nullifying treaties made more than a century earlier with tribal
Five years after the Sioux occupation,
all this remained on the minds of Bay Area Indians. In October
1969, the San Francisco Indian Center, an anchor for displaced
relocatees, had burned down. The Bay Area's Indians needed a
new home. Attention began to focus, once again, on Alcatraz as
'ENEMY OF THE STATE'
Living on the Paiute-Shoshone Reservation
in central Nevada's surreal mix of high desert and artificially
lush farmland, Fortunate Eagle, now 70, revels in FBI records
that he says label him an "enemy of the state." The
files list him as a principal organizer of the occupation. Fortunate
Eagle calls the label an "honor."
"Indian lands were being drained.
Indians were marked for destruction so that the government could
take over the lands and the coal, oil, uranium, timber and water
on them," Fortunate Eagle says. He points to his wife's
own reservation, where the government took 26,000 acres of Paiute-Shoshone
land without reparation in order to transform the sage-ridden
desert into irrigated farmland. Two decades later, the 6,000-member
tribe has won a $43 million settlement.
The U.S. Bureau of Indian Affairs
estimates that, from 1952 to 1967, 200,000 American Indians were
lured to cities such as Denver, Chicago, New York, Los Angeles
and San Francisco with the promise of a better life. The Indian
Removal Act of 1830, in contrast, forced only 89,000 people off
their ancestral lands.
Fortunate Eagle escaped Relocation,
moving voluntarily from his Red Lake Chippewa home in Minnesota
to be near his mother in the Bay Area. He expected to be drafted
imminently into the Korean War. He never was, but stayed in San
Francisco and launched his own business, the First American Termite
Company. In doing so, Fortunate Eagle joined the Bay Area's middle-class.
He was an urban Indian success, without the BIA's help.
Fortunate Eagle drove a Cadillac,
but never forgot his roots. He helped create the United Bay Area
Council of American Indian Affairs, Inc., which had set up the
San Francisco Indian Center. Social gatherings were frequent
and drew together a hodgepodge of displaced Navajos, Tlingits,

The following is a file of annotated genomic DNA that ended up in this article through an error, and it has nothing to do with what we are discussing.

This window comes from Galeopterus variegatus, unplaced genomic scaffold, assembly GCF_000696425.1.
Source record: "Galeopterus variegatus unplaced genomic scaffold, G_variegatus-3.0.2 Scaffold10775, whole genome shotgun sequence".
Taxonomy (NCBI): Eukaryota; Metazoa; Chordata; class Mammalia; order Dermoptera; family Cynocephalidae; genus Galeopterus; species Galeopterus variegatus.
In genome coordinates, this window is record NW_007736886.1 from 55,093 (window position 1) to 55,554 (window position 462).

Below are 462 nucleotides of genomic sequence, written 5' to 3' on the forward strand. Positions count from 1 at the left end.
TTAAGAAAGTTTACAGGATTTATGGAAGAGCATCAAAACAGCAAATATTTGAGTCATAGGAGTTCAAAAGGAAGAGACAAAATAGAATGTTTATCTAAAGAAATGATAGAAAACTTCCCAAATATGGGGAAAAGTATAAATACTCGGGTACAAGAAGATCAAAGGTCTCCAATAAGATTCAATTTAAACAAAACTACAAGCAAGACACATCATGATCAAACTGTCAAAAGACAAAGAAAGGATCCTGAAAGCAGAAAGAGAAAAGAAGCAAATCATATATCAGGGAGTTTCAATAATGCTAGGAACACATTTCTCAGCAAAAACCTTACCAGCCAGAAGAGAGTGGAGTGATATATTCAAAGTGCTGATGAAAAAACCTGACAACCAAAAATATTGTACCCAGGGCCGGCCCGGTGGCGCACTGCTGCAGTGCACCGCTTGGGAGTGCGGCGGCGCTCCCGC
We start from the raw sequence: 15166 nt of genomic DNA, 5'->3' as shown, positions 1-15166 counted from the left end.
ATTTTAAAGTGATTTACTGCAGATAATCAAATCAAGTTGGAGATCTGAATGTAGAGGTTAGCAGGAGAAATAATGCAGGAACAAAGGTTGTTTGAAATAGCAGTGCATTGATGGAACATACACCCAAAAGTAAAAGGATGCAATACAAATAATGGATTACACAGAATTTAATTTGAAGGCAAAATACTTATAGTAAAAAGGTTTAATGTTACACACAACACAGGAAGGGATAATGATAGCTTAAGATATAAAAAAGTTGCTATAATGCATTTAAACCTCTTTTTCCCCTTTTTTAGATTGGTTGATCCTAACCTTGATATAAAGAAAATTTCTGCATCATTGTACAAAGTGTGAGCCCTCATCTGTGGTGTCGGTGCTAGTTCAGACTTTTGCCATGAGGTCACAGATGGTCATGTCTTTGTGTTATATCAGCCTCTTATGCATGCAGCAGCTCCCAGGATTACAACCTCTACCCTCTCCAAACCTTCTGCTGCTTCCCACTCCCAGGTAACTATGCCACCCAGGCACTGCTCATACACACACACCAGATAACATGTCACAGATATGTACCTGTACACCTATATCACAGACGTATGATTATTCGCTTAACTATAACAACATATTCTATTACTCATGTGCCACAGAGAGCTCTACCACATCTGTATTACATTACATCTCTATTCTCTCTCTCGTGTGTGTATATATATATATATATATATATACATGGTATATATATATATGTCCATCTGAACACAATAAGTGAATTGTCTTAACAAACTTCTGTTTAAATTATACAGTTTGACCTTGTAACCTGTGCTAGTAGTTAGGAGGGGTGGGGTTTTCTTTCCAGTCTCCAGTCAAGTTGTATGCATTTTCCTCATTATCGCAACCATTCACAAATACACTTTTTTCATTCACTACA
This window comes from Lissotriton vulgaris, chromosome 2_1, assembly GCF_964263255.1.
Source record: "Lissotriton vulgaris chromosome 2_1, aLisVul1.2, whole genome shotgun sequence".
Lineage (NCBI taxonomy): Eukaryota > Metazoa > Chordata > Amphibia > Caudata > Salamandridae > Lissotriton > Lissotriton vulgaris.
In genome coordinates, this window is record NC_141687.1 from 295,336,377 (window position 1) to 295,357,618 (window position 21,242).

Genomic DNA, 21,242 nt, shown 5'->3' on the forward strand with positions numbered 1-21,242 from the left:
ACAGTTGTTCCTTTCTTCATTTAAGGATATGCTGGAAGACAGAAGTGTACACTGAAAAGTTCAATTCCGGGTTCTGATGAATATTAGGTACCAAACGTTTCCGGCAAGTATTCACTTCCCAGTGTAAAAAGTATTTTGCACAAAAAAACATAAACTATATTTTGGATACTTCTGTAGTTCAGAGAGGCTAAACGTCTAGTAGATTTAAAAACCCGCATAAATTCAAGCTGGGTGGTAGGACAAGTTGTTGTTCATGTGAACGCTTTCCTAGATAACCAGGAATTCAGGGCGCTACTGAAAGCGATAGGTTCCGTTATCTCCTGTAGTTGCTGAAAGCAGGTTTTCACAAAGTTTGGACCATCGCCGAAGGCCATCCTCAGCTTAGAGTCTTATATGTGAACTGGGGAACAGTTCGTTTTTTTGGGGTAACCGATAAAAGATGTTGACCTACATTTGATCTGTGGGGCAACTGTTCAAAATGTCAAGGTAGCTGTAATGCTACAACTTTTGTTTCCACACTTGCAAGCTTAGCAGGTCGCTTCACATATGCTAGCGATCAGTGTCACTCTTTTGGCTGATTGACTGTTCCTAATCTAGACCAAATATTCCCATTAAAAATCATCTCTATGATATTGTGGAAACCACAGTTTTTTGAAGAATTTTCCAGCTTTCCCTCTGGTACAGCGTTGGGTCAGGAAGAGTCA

Plains and other peoples in a place where they could support
The center offered some solace,
but by the late '60s many urban Indians were fed up with what
they considered the BIA's false promises.
In San Bernardino, California,
John Trudell was among them. He considered himself a college
dropout in 1969, staying in school just enough to collect on
the GI Bill. Trudell-a singer, songwriter, actor and activist-felt
the downward pull of political, emotional and cultural stagnation
in the Native American community.
"If you wanted to make it
in America as an Indian, you had to become a hollow person and
let them (the government and White American society) remold you,"
says Trudell, a Santee Sioux. He felt he had begun to fall into
the mold-and then Alcatraz happened. "Alcatraz put me back
into my community and helped me remember who I am. It was a rekindling
of the spirit. Alcatraz made it easier for us to remember who
When he heard about the occupation,
Trudell, then 23, packed a sleeping bag and headed to San Francisco.
He became the voice of Radio Free Alcatraz, a pirate station
that broadcast from the island with the help of local stations.
When he hit the airwaves, the response was often overwhelming.
Boxes of food and money poured in from everywhere-from rock groups
such as The Grateful Dead and Creedence Clearwater Revival (who
staged a concert on a boat off Alcatraz and then donated the
boat), Jane Fonda, Marlon Brando, city politicians and everyday
Trudell and his wife, Lou, had
the only baby born on the island during the occupation. The couple
hailed their new son as a symbolic rebirth of an earlier Indian
movement. They named him Wovoka, after the 19th-century Paiute
who introduced the Ghost Dance and the prophecy that North America